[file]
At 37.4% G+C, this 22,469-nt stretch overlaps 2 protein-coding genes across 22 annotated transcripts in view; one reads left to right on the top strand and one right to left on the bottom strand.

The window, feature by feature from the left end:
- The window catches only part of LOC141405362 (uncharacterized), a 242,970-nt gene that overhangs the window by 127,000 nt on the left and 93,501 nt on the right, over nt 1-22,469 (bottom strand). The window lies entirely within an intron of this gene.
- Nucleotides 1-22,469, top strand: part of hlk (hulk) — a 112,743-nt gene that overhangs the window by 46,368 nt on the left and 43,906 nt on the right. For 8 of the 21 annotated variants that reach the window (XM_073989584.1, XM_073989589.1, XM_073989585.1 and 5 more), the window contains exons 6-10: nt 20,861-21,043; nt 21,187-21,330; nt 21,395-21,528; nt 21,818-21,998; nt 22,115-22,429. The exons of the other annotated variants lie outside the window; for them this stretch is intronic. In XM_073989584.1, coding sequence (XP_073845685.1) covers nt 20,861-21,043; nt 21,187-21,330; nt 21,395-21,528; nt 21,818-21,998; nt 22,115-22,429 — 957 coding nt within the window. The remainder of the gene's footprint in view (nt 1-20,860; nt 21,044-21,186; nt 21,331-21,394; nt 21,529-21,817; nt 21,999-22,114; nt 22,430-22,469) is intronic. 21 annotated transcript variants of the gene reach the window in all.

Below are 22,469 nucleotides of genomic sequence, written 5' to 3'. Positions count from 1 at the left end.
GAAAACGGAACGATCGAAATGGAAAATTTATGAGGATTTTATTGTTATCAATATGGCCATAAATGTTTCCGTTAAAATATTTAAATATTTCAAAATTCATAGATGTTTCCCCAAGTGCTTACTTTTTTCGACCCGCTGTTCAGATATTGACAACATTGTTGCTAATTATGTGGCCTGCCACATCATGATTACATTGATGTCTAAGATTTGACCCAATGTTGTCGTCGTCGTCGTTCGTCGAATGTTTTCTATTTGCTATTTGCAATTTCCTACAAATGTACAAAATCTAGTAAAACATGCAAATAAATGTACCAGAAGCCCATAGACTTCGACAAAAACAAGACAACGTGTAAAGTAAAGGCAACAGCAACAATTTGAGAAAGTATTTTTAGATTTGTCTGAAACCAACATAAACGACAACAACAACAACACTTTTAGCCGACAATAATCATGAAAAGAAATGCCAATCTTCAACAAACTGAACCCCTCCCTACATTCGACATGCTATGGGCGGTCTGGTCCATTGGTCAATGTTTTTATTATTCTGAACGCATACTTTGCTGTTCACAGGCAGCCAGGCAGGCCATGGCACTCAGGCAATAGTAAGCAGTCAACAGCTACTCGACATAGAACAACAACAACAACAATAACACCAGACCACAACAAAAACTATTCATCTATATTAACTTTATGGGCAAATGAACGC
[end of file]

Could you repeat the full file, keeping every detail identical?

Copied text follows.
At 37.4% G+C, this 22,469-nt stretch overlaps 2 protein-coding genes across 22 annotated transcripts in view; one reads left to right on the top strand and one right to left on the bottom strand.

The window, feature by feature from the left end:
- The window catches only part of LOC141405362 (uncharacterized), a 242,970-nt gene that overhangs the window by 127,000 nt on the left and 93,501 nt on the right, over nt 1-22,469 (bottom strand). The window lies entirely within an intron of this gene.
- Nucleotides 1-22,469, top strand: part of hlk (hulk) — a 112,743-nt gene that overhangs the window by 46,368 nt on the left and 43,906 nt on the right. For 8 of the 21 annotated variants that reach the window (XM_073989584.1, XM_073989589.1, XM_073989585.1 and 5 more), the window contains exons 6-10: nt 20,861-21,043; nt 21,187-21,330; nt 21,395-21,528; nt 21,818-21,998; nt 22,115-22,429. The exons of the other annotated variants lie outside the window; for them this stretch is intronic. In XM_073989584.1, coding sequence (XP_073845685.1) covers nt 20,861-21,043; nt 21,187-21,330; nt 21,395-21,528; nt 21,818-21,998; nt 22,115-22,429 — 957 coding nt within the window. The remainder of the gene's footprint in view (nt 1-20,860; nt 21,044-21,186; nt 21,331-21,394; nt 21,529-21,817; nt 21,999-22,114; nt 22,430-22,469) is intronic. 21 annotated transcript variants of the gene reach the window in all.

Below are 22,469 nucleotides of genomic sequence, written 5' to 3'. Positions count from 1 at the left end.
GAAAACGGAACGATCGAAATGGAAAATTTATGAGGATTTTATTGTTATCAATATGGCCATAAATGTTTCCGTTAAAATATTTAAATATTTCAAAATTCATAGATGTTTCCCCAAGTGCTTACTTTTTTCGACCCGCTGTTCAGATATTGACAACATTGTTGCTAATTATGTGGCCTGCCACATCATGATTACATTGATGTCTAAGATTTGACCCAATGTTGTCGTCGTCGTCGTTCGTCGAATGTTTTCTATTTGCTATTTGCAATTTCCTACAAATGTACAAAATCTAGTAAAACATGCAAATAAATGTACCAGAAGCCCATAGACTTCGACAAAAACAAGACAACGTGTAAAGTAAAGGCAACAGCAACAATTTGAGAAAGTATTTTTAGATTTGTCTGAAACCAACATAAACGACAACAACAACAACACTTTTAGCCGACAATAATCATGAAAAGAAATGCCAATCTTCAACAAACTGAACCCCTCCCTACATTCGACATGCTATGGGCGGTCTGGTCCATTGGTCAATGTTTTTATTATTCTGAACGCATACTTTGCTGTTCACAGGCAGCCAGGCAGGCCATGGCACTCAGGCAATAGTAAGCAGTCAACAGCTACTCGACATAGAACAACAACAACAACAATAACACCAGACCACAACAAAAACTATTCATCTATATTAACTTTATGGGCAAATGAACGC